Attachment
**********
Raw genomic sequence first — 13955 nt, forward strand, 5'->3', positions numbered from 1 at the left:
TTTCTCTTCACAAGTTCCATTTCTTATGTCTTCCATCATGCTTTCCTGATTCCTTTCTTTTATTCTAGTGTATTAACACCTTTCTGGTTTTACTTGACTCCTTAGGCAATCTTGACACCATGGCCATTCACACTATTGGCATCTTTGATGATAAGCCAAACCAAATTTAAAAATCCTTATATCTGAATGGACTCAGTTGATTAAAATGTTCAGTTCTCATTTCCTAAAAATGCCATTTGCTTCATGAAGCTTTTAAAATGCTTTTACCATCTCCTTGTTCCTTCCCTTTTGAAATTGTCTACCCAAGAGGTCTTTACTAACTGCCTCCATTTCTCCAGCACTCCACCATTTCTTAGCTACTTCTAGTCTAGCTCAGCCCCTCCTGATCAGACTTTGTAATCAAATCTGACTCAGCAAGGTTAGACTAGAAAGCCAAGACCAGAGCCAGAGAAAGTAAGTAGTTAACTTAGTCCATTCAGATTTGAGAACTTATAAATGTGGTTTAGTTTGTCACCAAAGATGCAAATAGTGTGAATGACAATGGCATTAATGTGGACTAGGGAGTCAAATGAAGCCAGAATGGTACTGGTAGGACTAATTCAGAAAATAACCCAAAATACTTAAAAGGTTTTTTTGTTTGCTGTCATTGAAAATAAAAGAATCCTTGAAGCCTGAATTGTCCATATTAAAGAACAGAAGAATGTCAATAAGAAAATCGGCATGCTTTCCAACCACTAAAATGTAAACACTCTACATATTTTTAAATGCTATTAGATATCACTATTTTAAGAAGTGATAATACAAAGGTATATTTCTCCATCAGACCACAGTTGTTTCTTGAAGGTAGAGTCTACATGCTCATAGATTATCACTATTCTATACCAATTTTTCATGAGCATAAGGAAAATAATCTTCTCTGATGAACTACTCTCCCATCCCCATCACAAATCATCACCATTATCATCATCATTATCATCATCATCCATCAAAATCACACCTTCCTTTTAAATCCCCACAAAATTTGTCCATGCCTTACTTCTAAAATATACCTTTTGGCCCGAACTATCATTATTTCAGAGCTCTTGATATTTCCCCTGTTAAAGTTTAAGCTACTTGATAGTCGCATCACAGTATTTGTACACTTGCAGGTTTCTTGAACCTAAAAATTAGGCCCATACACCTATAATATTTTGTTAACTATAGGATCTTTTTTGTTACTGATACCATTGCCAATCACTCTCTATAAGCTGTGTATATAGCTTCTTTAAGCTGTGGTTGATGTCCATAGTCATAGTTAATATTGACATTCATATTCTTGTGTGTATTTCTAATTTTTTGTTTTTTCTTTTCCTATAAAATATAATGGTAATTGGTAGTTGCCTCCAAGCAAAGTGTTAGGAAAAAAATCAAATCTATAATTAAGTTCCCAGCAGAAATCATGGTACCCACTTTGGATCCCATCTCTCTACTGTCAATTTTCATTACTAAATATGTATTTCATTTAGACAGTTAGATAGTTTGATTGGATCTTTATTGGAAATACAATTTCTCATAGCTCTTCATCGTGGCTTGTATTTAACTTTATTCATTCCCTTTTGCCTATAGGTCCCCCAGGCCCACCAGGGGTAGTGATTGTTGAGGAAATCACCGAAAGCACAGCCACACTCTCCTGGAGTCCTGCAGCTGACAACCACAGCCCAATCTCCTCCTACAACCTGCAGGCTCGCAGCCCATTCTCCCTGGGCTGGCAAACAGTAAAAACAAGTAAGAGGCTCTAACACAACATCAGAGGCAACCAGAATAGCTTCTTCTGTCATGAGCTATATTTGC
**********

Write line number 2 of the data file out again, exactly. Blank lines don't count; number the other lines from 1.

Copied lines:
TTTCTCTTCACAAGTTCCATTTCTTATGTCTTCCATCATGCTTTCCTGATTCCTTTCTTTTATTCTAGTGTATTAACACCTTTCTGGTTTTACTTGACTCCTTAGGCAATCTTGACACCATGGCCATTCACACTATTGGCATCTTTGATGATAAGCCAAACCAAATTTAAAAATCCTTATATCTGAATGGACTCAGTTGATTAAAATGTTCAGTTCTCATTTCCTAAAAATGCCATTTGCTTCATGAAGCTTTTAAAATGCTTTTACCATCTCCTTGTTCCTTCCCTTTTGAAATTGTCTACCCAAGAGGTCTTTACTAACTGCCTCCATTTCTCCAGCACTCCACCATTTCTTAGCTACTTCTAGTCTAGCTCAGCCCCTCCTGATCAGACTTTGTAATCAAATCTGACTCAGCAAGGTTAGACTAGAAAGCCAAGACCAGAGCCAGAGAAAGTAAGTAGTTAACTTAGTCCATTCAGATTTGAGAACTTATAAATGTGGTTTAGTTTGTCACCAAAGATGCAAATAGTGTGAATGACAATGGCATTAATGTGGACTAGGGAGTCAAATGAAGCCAGAATGGTACTGGTAGGACTAATTCAGAAAATAACCCAAAATACTTAAAAGGTTTTTTTGTTTGCTGTCATTGAAAATAAAAGAATCCTTGAAGCCTGAATTGTCCATATTAAAGAACAGAAGAATGTCAATAAGAAAATCGGCATGCTTTCCAACCACTAAAATGTAAACACTCTACATATTTTTAAATGCTATTAGATATCACTATTTTAAGAAGTGATAATACAAAGGTATATTTCTCCATCAGACCACAGTTGTTTCTTGAAGGTAGAGTCTACATGCTCATAGATTATCACTATTCTATACCAATTTTTCATGAGCATAAGGAAAATAATCTTCTCTGATGAACTACTCTCCCATCCCCATCACAAATCATCACCATTATCATCATCATTATCATCATCATCCATCAAAATCACACCTTCCTTTTAAATCCCCACAAAATTTGTCCATGCCTTACTTCTAAAATATACCTTTTGGCCCGAACTATCATTATTTCAGAGCTCTTGATATTTCCCCTGTTAAAGTTTAAGCTACTTGATAGTCGCATCACAGTATTTGTACACTTGCAGGTTTCTTGAACCTAAAAATTAGGCCCATACACCTATAATATTTTGTTAACTATAGGATCTTTTTTGTTACTGATACCATTGCCAATCACTCTCTATAAGCTGTGTATATAGCTTCTTTAAGCTGTGGTTGATGTCCATAGTCATAGTTAATATTGACATTCATATTCTTGTGTGTATTTCTAATTTTTTGTTTTTTCTTTTCCTATAAAATATAATGGTAATTGGTAGTTGCCTCCAAGCAAAGTGTTAGGAAAAAAATCAAATCTATAATTAAGTTCCCAGCAGAAATCATGGTACCCACTTTGGATCCCATCTCTCTACTGTCAATTTTCATTACTAAATATGTATTTCATTTAGACAGTTAGATAGTTTGATTGGATCTTTATTGGAAATACAATTTCTCATAGCTCTTCATCGTGGCTTGTATTTAACTTTATTCATTCCCTTTTGCCTATAGGTCCCCCAGGCCCACCAGGGGTAGTGATTGTTGAGGAAATCACCGAAAGCACAGCCACACTCTCCTGGAGTCCTGCAGCTGACAACCACAGCCCAATCTCCTCCTACAACCTGCAGGCTCGCAGCCCATTCTCCCTGGGCTGGCAAACAGTAAAAACAAGTAAGAGGCTCTAACACAACATCAGAGGCAACCAGAATAGCTTCTTCTGTCATGAGCTATATTTGC